Two of our new works have addressed the importance of family size during childhood for health and mortality, using Swedish population registers. We have found overall lower health and survival rates among only children compared to those who have one or two siblings. As yet, single children without half-siblings were consistently healthier than those with half-siblings, suggesting that parental disruption confers additional disadvantages. In another study, we used a novel approach – cousin fixed effects – to study whether birth order in the parental generation influences the educational attainment in the offspring generation. The method compares cousins who share the same biological grandparents and therefore adjusts for unobserved factors in the extended family.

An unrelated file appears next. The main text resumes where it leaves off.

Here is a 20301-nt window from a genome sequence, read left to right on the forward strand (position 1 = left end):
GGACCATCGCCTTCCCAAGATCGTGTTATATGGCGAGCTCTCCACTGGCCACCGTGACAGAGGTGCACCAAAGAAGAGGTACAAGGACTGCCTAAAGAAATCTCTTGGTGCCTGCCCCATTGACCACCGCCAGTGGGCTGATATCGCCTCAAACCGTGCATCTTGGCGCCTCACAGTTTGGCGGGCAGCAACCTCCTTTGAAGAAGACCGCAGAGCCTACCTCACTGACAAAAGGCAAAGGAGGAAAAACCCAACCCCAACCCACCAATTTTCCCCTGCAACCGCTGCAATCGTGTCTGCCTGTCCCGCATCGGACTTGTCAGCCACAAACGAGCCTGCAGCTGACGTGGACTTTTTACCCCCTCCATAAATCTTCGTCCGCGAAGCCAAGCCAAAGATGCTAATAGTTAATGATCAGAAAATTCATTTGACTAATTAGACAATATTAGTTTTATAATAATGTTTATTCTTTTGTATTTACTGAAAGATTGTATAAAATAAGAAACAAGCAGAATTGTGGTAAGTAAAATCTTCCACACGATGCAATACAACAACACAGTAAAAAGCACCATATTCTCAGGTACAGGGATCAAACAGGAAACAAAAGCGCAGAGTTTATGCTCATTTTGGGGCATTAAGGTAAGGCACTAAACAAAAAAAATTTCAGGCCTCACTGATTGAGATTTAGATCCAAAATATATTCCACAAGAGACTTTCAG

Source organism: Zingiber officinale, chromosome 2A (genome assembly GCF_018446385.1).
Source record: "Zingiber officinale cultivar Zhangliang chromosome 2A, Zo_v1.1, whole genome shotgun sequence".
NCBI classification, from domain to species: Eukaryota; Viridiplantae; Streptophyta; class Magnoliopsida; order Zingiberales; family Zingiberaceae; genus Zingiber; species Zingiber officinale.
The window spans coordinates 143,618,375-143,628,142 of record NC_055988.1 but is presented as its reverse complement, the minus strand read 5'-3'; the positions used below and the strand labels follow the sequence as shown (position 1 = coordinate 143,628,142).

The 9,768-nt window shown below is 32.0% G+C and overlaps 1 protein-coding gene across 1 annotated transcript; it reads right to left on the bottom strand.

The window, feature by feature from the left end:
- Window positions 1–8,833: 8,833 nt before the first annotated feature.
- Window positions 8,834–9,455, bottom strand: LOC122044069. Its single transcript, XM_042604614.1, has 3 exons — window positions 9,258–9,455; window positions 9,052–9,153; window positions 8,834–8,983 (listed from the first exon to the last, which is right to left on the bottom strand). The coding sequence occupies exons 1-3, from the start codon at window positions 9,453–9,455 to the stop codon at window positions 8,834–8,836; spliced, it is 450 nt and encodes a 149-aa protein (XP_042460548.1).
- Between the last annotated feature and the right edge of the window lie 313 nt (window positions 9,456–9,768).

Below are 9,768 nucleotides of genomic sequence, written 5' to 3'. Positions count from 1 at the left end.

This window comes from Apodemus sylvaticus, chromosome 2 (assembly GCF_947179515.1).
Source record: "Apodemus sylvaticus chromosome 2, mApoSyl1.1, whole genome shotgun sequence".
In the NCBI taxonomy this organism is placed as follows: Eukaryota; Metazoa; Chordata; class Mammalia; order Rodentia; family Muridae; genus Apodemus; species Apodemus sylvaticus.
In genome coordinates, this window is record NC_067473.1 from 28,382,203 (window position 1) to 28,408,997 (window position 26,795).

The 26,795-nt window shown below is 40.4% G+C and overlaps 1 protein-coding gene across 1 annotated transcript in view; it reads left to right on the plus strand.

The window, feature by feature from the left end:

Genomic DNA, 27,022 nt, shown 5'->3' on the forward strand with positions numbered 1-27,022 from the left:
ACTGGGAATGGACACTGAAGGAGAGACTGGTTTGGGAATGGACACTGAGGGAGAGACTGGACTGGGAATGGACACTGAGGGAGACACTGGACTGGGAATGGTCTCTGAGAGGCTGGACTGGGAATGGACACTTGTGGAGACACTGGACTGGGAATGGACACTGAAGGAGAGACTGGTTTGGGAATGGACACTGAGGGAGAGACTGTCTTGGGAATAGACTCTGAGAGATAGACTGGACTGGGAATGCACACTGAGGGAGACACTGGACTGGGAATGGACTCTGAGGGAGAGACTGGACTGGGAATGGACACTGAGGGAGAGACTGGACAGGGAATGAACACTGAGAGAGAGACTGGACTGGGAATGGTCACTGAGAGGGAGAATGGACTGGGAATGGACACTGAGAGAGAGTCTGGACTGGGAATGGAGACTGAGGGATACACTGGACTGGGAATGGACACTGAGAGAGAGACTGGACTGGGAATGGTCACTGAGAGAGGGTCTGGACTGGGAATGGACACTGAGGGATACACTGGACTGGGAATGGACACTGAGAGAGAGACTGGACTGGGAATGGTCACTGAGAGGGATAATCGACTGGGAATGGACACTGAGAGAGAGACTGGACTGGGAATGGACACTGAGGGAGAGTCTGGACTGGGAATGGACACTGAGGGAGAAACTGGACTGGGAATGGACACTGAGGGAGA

We have also expanded our previous works on the health implications of birth intervals. Revisiting the question of the long-term consequences of short birth intervals and using the Utah Population Database, we have found that not even the very shortest birth intervals are negatively associated with educational or occupational outcomes or with long-term mortality. In another work, we have found that in a high-income country such as contemporary Sweden, neither short nor long birth intervals seem to have a negative effect on birth outcomes such as preterm birth and low birth weight; nor do birth intervals affect the probability of hospitalization during childhood. These findings challenge much of the previous work produced in similar high-income contexts, encouraging more research to be done to ascertain the long-term implications of birth intervals on offspring health.